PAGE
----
Our directory is intended as a resource for people with peanut and nut allergies. It contains foods, helpful products, and much more.
- What is a Peanut Allergy
- Foods to Avoid
- The Allergic Reaction
- Recognizing and Treating Anaphylaxis
- Epinephrine Auto-Injectors
- Medical ID Bracelets
- Support Groups
Peanut Free and Nut Free
Other Food Allergies
Peanut free foods
Dealing with food allergies can be difficulty, especially if you're not sure what's 'safe' to buy. This is especially true for those with severe peanut allergies, as even a trace can cause an allergic reaction. How do you know if something is a peanut free food?
First, start by reading the ingredient list. Peanut flour, peanut oil, peanut butter, and peanuts themselves are to be avoided., of course. However, often that is not enough to ensure that a food is completely peanut free. Peanuts are found in surprising places, including candy bars, cereals, and even fruit snacks.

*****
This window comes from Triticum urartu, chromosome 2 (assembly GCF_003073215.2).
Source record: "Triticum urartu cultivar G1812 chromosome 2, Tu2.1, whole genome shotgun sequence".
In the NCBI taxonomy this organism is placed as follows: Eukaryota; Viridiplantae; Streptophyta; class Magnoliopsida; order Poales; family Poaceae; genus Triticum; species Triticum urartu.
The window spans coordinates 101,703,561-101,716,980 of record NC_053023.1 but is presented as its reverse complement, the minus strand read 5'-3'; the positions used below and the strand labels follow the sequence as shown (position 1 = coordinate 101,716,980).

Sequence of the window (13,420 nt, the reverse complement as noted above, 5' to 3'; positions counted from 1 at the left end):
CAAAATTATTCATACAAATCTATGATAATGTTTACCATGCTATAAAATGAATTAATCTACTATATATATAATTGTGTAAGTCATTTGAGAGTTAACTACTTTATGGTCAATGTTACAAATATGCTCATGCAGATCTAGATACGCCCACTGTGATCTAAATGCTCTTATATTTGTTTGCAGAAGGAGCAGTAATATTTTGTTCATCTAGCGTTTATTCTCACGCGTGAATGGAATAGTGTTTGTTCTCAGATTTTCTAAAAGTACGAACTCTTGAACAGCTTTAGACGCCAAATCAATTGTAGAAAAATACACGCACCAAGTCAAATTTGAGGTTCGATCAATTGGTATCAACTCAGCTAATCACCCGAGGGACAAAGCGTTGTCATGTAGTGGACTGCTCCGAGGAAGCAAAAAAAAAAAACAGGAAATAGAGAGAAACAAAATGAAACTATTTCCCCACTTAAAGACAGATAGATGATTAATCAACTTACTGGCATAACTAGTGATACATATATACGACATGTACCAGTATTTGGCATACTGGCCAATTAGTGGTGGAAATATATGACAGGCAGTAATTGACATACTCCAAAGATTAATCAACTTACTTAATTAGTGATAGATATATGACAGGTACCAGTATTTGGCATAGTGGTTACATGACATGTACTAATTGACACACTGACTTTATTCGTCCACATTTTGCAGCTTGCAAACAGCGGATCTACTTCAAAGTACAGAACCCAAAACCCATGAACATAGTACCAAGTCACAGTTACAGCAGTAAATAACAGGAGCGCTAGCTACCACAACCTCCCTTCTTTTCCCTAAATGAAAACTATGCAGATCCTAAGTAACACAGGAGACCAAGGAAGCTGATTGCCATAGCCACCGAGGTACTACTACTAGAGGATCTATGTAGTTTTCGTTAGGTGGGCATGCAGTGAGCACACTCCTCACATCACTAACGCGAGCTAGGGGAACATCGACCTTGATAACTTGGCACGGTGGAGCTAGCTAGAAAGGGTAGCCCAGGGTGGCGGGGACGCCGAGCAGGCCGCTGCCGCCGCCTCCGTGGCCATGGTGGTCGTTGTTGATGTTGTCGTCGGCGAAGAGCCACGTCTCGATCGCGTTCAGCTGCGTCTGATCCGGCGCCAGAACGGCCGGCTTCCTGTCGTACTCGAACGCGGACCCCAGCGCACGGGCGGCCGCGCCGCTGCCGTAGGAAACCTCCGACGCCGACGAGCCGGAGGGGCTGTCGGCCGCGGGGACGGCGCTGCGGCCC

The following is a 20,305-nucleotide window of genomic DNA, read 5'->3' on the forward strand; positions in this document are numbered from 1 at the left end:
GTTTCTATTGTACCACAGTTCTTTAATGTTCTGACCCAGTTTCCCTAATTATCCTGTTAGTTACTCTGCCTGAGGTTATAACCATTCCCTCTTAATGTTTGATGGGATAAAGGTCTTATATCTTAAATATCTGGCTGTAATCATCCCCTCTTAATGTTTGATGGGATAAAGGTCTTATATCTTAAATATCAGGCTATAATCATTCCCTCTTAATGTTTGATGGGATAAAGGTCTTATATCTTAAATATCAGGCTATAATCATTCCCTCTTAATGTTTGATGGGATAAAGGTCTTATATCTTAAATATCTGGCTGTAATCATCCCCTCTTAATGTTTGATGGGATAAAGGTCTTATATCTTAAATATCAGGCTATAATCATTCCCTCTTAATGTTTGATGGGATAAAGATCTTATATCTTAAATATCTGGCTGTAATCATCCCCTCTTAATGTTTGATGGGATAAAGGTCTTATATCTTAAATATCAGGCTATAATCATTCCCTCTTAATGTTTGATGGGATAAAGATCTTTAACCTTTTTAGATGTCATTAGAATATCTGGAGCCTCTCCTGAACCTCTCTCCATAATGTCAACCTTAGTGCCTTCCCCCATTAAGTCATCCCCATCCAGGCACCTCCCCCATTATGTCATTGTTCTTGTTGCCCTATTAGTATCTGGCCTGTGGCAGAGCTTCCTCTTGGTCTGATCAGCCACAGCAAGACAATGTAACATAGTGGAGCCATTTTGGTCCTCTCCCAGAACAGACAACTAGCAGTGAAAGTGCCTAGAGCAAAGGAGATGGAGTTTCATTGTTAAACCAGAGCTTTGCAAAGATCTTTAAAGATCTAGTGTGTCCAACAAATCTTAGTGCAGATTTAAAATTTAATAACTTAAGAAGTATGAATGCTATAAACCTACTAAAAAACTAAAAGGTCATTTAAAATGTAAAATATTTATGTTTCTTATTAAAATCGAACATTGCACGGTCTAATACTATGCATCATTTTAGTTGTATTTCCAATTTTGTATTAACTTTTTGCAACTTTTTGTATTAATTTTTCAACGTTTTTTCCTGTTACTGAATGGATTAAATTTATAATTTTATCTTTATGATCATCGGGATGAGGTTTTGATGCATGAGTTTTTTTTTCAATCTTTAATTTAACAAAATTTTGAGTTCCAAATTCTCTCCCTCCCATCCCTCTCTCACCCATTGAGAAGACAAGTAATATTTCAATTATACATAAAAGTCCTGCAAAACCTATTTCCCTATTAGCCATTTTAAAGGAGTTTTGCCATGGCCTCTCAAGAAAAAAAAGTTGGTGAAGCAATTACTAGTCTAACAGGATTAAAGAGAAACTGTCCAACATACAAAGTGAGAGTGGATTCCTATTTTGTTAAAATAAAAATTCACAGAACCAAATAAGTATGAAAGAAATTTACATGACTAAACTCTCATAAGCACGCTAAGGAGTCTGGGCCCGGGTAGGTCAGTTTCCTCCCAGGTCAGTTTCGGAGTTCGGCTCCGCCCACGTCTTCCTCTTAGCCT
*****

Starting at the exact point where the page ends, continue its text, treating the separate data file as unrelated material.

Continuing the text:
Read the label carefully, and you may be surprised to see “may contain traces of peanuts” even when peanuts do not make an appearance in the ingredient list. This means that the food was processed in a facility that also handles peanuts. While this may not seem like a big deal to someone who is not allergic, for those with severe peanut allergies such warnings are to be taken seriously. Cross-contamination can mean that these products contain small amounts of peanut. Often, peanut dust or peanut residue is enough to set off an allergic reaction.
Food labels and ingredients may change over time. As a result, it is always a good idea to read the label before purchasing food for someone with peanut allergies, even if you've purchased the same product many times before. Do not assume that a food is peanut free, and if in doubt, contact the manufacturer before purchasing.